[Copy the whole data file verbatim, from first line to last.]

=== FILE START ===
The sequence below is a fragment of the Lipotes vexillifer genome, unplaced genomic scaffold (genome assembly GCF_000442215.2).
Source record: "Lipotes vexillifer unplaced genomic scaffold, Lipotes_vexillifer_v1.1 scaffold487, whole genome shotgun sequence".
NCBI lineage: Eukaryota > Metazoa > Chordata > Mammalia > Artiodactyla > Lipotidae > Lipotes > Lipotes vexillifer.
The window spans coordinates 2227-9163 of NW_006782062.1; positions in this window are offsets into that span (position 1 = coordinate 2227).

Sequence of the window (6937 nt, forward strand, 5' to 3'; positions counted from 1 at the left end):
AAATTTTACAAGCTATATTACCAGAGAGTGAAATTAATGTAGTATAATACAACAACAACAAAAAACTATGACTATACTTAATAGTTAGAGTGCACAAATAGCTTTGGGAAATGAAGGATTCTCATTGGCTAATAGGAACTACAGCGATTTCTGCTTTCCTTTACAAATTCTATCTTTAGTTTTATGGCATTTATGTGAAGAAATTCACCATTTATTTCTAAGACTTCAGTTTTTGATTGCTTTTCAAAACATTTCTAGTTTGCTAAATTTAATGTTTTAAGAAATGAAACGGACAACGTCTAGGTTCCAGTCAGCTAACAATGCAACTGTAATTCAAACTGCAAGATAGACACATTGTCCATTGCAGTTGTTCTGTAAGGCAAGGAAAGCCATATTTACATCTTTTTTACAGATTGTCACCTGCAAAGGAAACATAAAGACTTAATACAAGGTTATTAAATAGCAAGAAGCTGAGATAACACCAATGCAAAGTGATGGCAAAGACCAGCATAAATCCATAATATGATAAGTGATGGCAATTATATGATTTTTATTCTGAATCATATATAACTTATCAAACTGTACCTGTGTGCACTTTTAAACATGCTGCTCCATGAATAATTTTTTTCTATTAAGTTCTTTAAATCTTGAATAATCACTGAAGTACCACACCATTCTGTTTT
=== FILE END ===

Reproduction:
The sequence below is a fragment of the Lipotes vexillifer genome, unplaced genomic scaffold (genome assembly GCF_000442215.2).
Source record: "Lipotes vexillifer unplaced genomic scaffold, Lipotes_vexillifer_v1.1 scaffold487, whole genome shotgun sequence".
NCBI lineage: Eukaryota > Metazoa > Chordata > Mammalia > Artiodactyla > Lipotidae > Lipotes > Lipotes vexillifer.
The window spans coordinates 2227-9163 of NW_006782062.1; positions in this window are offsets into that span (position 1 = coordinate 2227).

Sequence of the window (6937 nt, forward strand, 5' to 3'; positions counted from 1 at the left end):
AAATTTTACAAGCTATATTACCAGAGAGTGAAATTAATGTAGTATAATACAACAACAACAAAAAACTATGACTATACTTAATAGTTAGAGTGCACAAATAGCTTTGGGAAATGAAGGATTCTCATTGGCTAATAGGAACTACAGCGATTTCTGCTTTCCTTTACAAATTCTATCTTTAGTTTTATGGCATTTATGTGAAGAAATTCACCATTTATTTCTAAGACTTCAGTTTTTGATTGCTTTTCAAAACATTTCTAGTTTGCTAAATTTAATGTTTTAAGAAATGAAACGGACAACGTCTAGGTTCCAGTCAGCTAACAATGCAACTGTAATTCAAACTGCAAGATAGACACATTGTCCATTGCAGTTGTTCTGTAAGGCAAGGAAAGCCATATTTACATCTTTTTTACAGATTGTCACCTGCAAAGGAAACATAAAGACTTAATACAAGGTTATTAAATAGCAAGAAGCTGAGATAACACCAATGCAAAGTGATGGCAAAGACCAGCATAAATCCATAATATGATAAGTGATGGCAATTATATGATTTTTATTCTGAATCATATATAACTTATCAAACTGTACCTGTGTGCACTTTTAAACATGCTGCTCCATGAATAATTTTTTTCTATTAAGTTCTTTAAATCTTGAATAATCACTGAAGTACCACACCATTCTGTTTT